Saturday 18 May
Temminck's flying fox (Pteropus temminckii)
Temminck's flying fox fact file
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Temminck's flying fox description
Found on just three small Indonesian islands, relatively little is known about Temminck's flying fox (Pteropus temminckii) (1). In general, species of flying fox (in the genus Pteropus) have a long, elongated skull. As with all members of its genus, Temmink’s flying fox lacks the ability to echolocate, and so has large, reflective eyes which allow it to see well at night, as well as fairly small and simple ears. Smell is important for navigating without echolocation and therefore it has well-developed nostrils (3).
Temmink’s flying fox is likely to be similar in colour to other members of its genus, being greyish brown or black with the area between the shoulders yellow or greyish yellow. This species does not have a tail (4). Its teeth are also well-developed and as with most fruit bats, the second finger is independent of the third finger and has a claw at the end (3).
- Zorro Volador De Temminck.
Temminck's flying fox biology
Bats in the family Pteropodidae, known as fruit bats, feed mainly on nectar and fruit (5), and members of the genus Pteropus fly to fruit trees to feed at dusk. Fruit bats obtain fruit juices by squeezing pieces of fruit pulp in their mouths, swallowing the juice and spitting out the pulp and seeds. They are also likely to chew flowers to obtain the juices and pollen. Flying foxes have been shown to have a key role in pollination and seed dispersal for many plant species (4).
Unlike many other bats, fruit bats such as Temminck's flying fox lack echolocation, so rely on eyesight and smell to find their way around in the dark. They also often climb through trees, using the claws on their wings as feet to grip the branches (3).
Most fruit bats are between 6 and 18 months old when they first breed, and births in the genus Pteropus are usually highly synchronised, with the females giving birth to a single young once a year (4) (5). This species has been found not to occur in large colonies, instead sticking to smaller social groups (1).Top
Temminck's flying fox rangeTop
Temminck's flying fox habitat
Temminck's flying fox roosts in foliage and lives in primary tropical forest. Although the islands on which it lives are mountainous, this species is mainly found in lowland areas, no higher than 1,000 metres above sea level (1).Top
Temminck's flying fox statusTop
Temminck's flying fox threats
Temminck's flying fox has seen an estimated population decline of more than 30 percent over recent years. This ongoing decline is largely due to logging activities destroying and degrading its primary forest habitat. Local hunting is also threatening this bat species, with hunting for human consumption quite common (1). Logging can also leave the ground particularly vulnerable to the effects of cyclones, which can strip it of food and safe roosting sites for bats (6).Top
Temminck's flying fox conservation
Temminck's flying fox is listed on Appendix II of CITES, meaning that trade of this species should be closely controlled (2). Part of its habitat is also protected by the Manusela National Park, which was established in central Seram in 1997 and covers an area of 1,890 kilometres squared. A conservation action plan for Old World Fruit Bats, which includes Temminck's flying fox, was published in 1992 by the IUCN. This outlined a number of measures required for the survival of these species, including surveys to find out more about their distribution, and potential threats (6).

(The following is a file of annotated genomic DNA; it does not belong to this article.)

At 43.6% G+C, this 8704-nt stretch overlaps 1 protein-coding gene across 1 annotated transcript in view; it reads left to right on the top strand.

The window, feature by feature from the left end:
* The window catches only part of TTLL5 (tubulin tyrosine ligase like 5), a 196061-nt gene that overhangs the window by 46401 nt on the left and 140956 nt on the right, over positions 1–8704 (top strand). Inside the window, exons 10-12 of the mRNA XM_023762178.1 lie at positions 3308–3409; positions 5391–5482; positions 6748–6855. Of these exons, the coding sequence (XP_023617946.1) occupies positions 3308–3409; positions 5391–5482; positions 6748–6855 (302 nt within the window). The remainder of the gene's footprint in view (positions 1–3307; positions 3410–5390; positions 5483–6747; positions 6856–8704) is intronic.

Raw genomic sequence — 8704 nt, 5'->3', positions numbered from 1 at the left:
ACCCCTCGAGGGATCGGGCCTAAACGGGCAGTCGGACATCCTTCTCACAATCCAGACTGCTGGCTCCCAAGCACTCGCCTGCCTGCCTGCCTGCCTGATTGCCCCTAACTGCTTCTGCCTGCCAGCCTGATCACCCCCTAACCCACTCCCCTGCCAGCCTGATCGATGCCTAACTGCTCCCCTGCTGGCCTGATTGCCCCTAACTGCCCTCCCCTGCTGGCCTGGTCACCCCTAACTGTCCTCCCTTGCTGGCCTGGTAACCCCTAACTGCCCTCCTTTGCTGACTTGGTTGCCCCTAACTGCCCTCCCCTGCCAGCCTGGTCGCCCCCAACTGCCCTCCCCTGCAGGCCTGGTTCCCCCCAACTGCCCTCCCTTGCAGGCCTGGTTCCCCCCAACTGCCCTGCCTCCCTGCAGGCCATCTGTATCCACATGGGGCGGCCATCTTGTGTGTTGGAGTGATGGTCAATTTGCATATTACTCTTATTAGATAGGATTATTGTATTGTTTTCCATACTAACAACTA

Although some measures are in place, further studies are needed into the natural history of Temminck's flying fox, the severity of threats to it, and the identification of important roosting and foraging sites, to enable us to better protect and conserve this species (1).Top
Find out more
Find out about the conservation of flying foxes:
Flying Fox Conservation Fund:
More information on the conservation of bats:
Lubee Bat Conservancy:
Bat Conservation International:
Bat Conservation Trust:
This information is awaiting authentication by a species expert, and will be updated as soon as possible. If you are able to help please contact:
- A group of organisms living together
- Detecting objects by reflected sound. Used by bats and odontocete cetaceans (toothed whales, dolphins and porpoises) for orientation and to detect and locate prey.
- A species or taxonomic group that is only found in one particular country or geographic area.
- A category used in taxonomy, which is below ‘family’ and above ‘species’. A genus tends to contain species that have characteristics in common. The genus forms the first part of a ‘binomial’ Latin species name; the second part is the specific name.
- The transfer of pollen grains from the stamen (male part of a flower) to the stigma (female part of a flower) of a flowering plant. This usually leads to fertilisation, the development of seeds and, eventually, a new plant.
- Primary forest
- Forest that has remained undisturbed for a long time and has reached a mature condition.
IUCN Red List (November, 2011)
CITES (November, 2011)
- Francis, C.M. (2008) A Field Guide to the Mammals of South-East Asia. New Holland, London.
- Nowak, R.M. (1999) Walker's Mammals of the World, Volume 1. Johns Hopkins University Press, Baltimore.
- Burton, M. and Burton, R. (1980) The International Wildlife Encyclopedia. Marshall Cavendish, New York.
- Mickleburgh, S.P., Hutson, A.M. and Racey, P.A. (1992) Old WorldFruit Bats: An Action Plan for their Conservation. IUCN, Switzerland.
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